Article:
Drew Doughty swung his stick in disgust and made that irritating skate back to the bench after the puck was fished out of his net. For the fifth time.
It perfectly captured the state of the Kings, whose defensive disarray against an offensive buzzsaw proved to be a combustible mix Tuesday. Doughty and his teammates could not properly shield goalies Peter Budaj and Cal Petersen from the Toronto Maple Leafs in a 5-1 loss at Staples Center.
They gave up two goals in the first seven minutes, both on the power play, and Toronto poured in three more in the second period, capped by Nazem Kadri’s second goal of the game to trigger Doughty’s ire. Anze Kopitar cited several issues that were also present before the Kings fired coach John Stevens.
“It was a lack of desperation, work, energy, emotion, whatever,” Kopitar said. “That kind of effort, it’s unacceptable. We’re running out of time here. I mean, there’s 65 games left. Maybe on the outside it seems like there’s plenty of time, but it’s really not. We’ve got to pull our stuff together in a hurry and get it going.”
Interim coach Willie Desjardins, joined by new assistant Marco Sturm, talked about the team dynamic after the loss dropped the Kings to 5-11-1.
“It’s throughout the lineup,” Desjardins said. “The young guys are kind of thinking the old guys are going to carry them, and they can’t, but that’s not fair. And the old guys, they’re better than that. They have to play better. They know that.”
Petersen was thrown into his NHL debut after Budaj gave up four goals on 19 shots, and he immediately faced a four-minute power play against one of the best units in the league. Kadri converted it on a tap-in with Alex Iafallo serving a double-minor high-sticking penalty, on a bloodied Mitch Marner.
Petersen stopped 15 of 16 shots.
“I had some nerves going in there, but I think once I got my first saves under my belt, it felt good and I was able to settle in,” Petersen said. “Obviously, it’s a very good hockey team over there.”
Adrian Kempe scored for the Kings late in the first period. His deflection of Dion Phaneuf’s shot was only his second goal in his last 50 games, and it was aided by an up-the-middle turnover by Igor Ozhiganov.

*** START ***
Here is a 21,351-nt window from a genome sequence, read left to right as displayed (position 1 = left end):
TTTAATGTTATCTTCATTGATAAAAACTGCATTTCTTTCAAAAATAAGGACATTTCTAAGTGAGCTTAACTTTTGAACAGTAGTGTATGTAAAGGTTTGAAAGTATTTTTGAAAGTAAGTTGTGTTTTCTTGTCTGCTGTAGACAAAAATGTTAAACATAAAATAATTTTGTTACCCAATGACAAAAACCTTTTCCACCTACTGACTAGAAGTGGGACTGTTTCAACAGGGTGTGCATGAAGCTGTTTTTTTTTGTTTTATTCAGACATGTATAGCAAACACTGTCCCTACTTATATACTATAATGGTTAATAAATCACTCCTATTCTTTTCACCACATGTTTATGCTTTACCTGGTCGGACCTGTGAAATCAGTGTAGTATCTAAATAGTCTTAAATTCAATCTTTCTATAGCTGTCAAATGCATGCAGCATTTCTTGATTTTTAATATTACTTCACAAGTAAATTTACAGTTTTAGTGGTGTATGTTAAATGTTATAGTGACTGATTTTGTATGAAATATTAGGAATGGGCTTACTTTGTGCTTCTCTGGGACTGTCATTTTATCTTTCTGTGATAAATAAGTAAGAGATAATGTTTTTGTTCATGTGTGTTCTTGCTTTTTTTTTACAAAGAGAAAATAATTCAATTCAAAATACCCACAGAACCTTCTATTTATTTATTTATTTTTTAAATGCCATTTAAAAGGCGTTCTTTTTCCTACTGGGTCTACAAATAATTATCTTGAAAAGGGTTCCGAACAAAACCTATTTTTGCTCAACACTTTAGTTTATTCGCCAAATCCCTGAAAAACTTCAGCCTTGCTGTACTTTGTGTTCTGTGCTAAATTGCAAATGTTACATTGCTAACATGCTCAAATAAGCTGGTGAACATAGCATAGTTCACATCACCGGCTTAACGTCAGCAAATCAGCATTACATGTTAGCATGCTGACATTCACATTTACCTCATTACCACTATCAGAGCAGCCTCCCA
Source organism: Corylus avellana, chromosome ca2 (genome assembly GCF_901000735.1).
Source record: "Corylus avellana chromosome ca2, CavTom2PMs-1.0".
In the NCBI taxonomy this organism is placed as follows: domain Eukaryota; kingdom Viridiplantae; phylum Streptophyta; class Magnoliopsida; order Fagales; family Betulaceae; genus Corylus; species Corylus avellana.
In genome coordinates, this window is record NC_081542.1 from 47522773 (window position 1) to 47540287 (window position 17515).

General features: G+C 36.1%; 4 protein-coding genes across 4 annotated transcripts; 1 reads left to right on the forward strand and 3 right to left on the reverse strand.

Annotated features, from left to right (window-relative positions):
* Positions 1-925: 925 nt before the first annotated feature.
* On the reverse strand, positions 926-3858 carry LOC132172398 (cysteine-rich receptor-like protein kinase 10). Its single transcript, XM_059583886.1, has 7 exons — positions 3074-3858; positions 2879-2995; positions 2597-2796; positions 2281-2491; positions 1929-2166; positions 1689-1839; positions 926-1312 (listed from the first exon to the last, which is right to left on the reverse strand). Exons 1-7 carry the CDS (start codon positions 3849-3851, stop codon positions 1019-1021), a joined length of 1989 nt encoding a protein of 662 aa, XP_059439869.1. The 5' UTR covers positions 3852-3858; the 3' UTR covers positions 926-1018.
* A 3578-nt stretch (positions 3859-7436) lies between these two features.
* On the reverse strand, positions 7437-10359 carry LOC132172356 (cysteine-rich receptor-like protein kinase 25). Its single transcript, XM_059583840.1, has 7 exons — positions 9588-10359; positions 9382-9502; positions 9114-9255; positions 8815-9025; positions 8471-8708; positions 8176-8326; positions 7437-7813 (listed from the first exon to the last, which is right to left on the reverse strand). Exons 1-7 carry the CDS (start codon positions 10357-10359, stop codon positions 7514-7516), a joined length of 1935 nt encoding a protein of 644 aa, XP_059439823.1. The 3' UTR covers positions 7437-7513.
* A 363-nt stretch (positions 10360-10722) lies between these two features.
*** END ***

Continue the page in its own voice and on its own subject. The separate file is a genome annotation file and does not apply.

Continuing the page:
In their first game since Jack Campbell joined Jonathan Quick on injured reserve, the Kings largely left Budaj and Petersen exposed. Morgan Rielly beat Budaj cleanly on the third goal, only after the Kings couldn’t get out of their end. Andreas Johnsson made it 4-1 on an easy goal in which four Kings players were chasing the play.
“They can’t hang their heads,” Kyle Clifford said of Budaj and Petersen. “It’s on players. It’s on the D. It’s on the forwards.”
A local story unfolded before the game when Toronto recalled forward Trevor Moore, from Thousand Oaks. Moore did not make his NHL debut but he was able to spend time with his family in the aftermath of the recent mass shooting.
Moore said that he has been to the Borderline Bar and Grill, site of the tragedy.
“I was glad I was able to get back here and see my family,” Moore said. “It just makes you realize how important that is.”
Sturm arrived after a 12-hour flight from Germany. Desjardins said they’ll map out a specific area for Sturm, widely regarded as an NHL coaching candidate through his time as the German national coach.
Sturm is immediately concerned with the Kings’ transition game. As far as his own style, Sturm prefers a hybrid system that leads to offense.
“I’m a pretty good mix,” he said. “As a player, I’ve seen both sides — the old style and the new style, and I think that definitely helped me coaching. I’m a structured guy. I love structure. I think you’ve got to be structured to be successful, but on the other side, I was a forward, too. I like to score goals.”